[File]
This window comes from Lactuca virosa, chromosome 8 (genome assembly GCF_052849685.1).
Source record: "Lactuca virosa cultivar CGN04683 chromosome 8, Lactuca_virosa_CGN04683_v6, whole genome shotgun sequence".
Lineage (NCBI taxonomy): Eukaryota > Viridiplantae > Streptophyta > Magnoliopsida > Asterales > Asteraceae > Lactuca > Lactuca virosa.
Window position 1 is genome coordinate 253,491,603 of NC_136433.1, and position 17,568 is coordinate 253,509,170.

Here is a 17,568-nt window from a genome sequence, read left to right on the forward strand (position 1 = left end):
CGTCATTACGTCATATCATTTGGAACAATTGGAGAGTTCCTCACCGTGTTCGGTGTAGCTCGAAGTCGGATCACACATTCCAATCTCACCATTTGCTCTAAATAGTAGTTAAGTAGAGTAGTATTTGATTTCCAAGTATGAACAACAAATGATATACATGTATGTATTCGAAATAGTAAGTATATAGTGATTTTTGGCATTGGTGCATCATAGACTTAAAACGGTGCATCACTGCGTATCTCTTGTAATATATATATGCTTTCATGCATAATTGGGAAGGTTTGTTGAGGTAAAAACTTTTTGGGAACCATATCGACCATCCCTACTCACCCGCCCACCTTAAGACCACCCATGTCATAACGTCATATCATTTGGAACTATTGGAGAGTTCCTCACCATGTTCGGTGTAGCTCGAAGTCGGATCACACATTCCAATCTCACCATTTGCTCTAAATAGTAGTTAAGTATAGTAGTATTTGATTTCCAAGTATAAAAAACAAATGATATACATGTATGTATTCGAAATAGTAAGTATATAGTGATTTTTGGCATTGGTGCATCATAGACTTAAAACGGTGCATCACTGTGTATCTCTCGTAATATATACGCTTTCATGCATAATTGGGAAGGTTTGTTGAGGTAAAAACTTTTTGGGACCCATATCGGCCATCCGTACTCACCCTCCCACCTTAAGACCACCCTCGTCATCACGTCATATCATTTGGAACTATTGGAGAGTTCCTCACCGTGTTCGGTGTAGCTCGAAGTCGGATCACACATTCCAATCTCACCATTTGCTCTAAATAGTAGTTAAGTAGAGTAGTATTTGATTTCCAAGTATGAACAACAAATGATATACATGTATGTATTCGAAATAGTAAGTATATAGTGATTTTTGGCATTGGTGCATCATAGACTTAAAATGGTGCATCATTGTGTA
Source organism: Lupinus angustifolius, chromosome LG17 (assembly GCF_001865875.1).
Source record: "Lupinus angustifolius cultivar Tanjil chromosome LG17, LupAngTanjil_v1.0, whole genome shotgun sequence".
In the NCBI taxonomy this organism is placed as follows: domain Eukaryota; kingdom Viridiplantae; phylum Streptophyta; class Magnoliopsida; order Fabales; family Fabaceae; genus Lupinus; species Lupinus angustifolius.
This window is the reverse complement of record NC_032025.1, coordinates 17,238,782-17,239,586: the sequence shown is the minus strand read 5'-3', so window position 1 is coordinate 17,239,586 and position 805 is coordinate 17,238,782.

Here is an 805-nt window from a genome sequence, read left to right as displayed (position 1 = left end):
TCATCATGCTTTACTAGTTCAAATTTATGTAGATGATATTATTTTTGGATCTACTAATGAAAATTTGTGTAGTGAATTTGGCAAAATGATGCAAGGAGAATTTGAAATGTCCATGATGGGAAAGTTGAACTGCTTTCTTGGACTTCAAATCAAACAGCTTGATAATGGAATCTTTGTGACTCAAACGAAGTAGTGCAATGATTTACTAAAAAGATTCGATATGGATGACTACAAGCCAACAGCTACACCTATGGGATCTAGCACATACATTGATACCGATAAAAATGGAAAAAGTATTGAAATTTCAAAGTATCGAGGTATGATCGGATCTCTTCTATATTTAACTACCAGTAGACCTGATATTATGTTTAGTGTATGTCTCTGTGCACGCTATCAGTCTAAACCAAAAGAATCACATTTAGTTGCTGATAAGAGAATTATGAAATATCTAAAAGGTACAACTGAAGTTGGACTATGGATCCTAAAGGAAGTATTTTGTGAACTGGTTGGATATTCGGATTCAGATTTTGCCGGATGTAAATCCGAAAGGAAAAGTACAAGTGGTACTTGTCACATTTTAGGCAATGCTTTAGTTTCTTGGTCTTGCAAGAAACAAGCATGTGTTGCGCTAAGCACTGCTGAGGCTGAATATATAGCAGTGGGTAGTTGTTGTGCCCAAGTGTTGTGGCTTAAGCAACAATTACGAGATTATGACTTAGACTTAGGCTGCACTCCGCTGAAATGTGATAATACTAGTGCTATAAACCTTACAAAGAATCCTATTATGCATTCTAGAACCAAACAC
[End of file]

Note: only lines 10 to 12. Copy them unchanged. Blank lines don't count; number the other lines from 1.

This window is the reverse complement of record NC_032025.1, coordinates 17,238,782-17,239,586: the sequence shown is the minus strand read 5'-3', so window position 1 is coordinate 17,239,586 and position 805 is coordinate 17,238,782.

Here is an 805-nt window from a genome sequence, read left to right as displayed (position 1 = left end):
TCATCATGCTTTACTAGTTCAAATTTATGTAGATGATATTATTTTTGGATCTACTAATGAAAATTTGTGTAGTGAATTTGGCAAAATGATGCAAGGAGAATTTGAAATGTCCATGATGGGAAAGTTGAACTGCTTTCTTGGACTTCAAATCAAACAGCTTGATAATGGAATCTTTGTGACTCAAACGAAGTAGTGCAATGATTTACTAAAAAGATTCGATATGGATGACTACAAGCCAACAGCTACACCTATGGGATCTAGCACATACATTGATACCGATAAAAATGGAAAAAGTATTGAAATTTCAAAGTATCGAGGTATGATCGGATCTCTTCTATATTTAACTACCAGTAGACCTGATATTATGTTTAGTGTATGTCTCTGTGCACGCTATCAGTCTAAACCAAAAGAATCACATTTAGTTGCTGATAAGAGAATTATGAAATATCTAAAAGGTACAACTGAAGTTGGACTATGGATCCTAAAGGAAGTATTTTGTGAACTGGTTGGATATTCGGATTCAGATTTTGCCGGATGTAAATCCGAAAGGAAAAGTACAAGTGGTACTTGTCACATTTTAGGCAATGCTTTAGTTTCTTGGTCTTGCAAGAAACAAGCATGTGTTGCGCTAAGCACTGCTGAGGCTGAATATATAGCAGTGGGTAGTTGTTGTGCCCAAGTGTTGTGGCTTAAGCAACAATTACGAGATTATGACTTAGACTTAGGCTGCACTCCGCTGAAATGTGATAATACTAGTGCTATAAACCTTACAAAGAATCCTATTATGCATTCTAGAACCAAACAC